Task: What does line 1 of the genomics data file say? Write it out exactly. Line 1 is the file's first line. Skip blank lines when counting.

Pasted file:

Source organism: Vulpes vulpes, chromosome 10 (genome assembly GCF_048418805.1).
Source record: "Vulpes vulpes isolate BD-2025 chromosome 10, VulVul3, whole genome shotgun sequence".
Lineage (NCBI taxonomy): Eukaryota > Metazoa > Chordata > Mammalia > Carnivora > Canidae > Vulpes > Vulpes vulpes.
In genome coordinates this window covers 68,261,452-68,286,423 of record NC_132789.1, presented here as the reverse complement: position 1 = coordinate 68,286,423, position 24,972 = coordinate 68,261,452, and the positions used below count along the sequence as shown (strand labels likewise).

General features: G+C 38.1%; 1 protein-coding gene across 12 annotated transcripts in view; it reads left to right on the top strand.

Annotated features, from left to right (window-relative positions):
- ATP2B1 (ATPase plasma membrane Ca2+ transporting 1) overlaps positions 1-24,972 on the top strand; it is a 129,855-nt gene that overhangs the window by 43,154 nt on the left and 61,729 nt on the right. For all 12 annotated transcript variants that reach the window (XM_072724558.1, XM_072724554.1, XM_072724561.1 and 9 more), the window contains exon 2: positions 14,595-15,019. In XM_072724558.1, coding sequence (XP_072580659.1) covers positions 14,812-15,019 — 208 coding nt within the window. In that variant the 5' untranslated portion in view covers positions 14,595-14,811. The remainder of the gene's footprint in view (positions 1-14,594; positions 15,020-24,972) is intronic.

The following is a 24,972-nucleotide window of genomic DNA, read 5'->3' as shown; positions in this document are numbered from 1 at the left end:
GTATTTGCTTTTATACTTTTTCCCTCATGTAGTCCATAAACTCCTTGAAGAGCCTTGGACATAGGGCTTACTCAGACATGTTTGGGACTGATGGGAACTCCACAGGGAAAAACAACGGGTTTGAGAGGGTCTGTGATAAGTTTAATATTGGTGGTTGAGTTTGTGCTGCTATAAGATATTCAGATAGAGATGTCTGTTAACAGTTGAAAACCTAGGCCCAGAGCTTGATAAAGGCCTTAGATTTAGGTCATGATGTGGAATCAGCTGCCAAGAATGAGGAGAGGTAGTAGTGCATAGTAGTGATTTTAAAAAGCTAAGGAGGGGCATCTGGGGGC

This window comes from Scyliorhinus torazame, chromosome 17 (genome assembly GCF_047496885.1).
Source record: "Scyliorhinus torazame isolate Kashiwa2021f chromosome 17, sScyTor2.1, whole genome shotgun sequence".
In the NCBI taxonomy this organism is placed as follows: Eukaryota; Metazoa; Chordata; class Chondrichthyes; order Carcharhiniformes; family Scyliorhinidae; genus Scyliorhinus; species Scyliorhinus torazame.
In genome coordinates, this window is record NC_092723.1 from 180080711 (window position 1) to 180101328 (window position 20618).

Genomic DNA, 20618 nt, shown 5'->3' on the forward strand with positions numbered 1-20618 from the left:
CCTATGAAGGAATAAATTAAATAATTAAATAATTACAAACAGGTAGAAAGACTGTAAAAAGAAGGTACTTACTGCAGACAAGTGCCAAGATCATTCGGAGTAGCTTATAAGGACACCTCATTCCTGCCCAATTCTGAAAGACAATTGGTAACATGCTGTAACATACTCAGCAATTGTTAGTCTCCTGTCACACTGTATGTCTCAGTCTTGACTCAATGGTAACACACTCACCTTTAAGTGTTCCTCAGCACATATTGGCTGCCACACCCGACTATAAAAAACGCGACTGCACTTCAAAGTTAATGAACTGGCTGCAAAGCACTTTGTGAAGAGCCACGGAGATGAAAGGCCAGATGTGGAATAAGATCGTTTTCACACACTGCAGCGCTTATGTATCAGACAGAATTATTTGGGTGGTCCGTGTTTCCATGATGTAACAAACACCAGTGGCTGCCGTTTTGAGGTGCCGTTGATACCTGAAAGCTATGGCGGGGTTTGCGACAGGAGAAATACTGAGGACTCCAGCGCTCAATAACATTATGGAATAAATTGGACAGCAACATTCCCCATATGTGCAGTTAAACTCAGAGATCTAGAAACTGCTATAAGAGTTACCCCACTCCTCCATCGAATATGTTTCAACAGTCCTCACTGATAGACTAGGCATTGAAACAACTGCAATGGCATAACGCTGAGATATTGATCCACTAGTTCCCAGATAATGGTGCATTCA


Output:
Source organism: Vulpes vulpes, chromosome 10 (genome assembly GCF_048418805.1).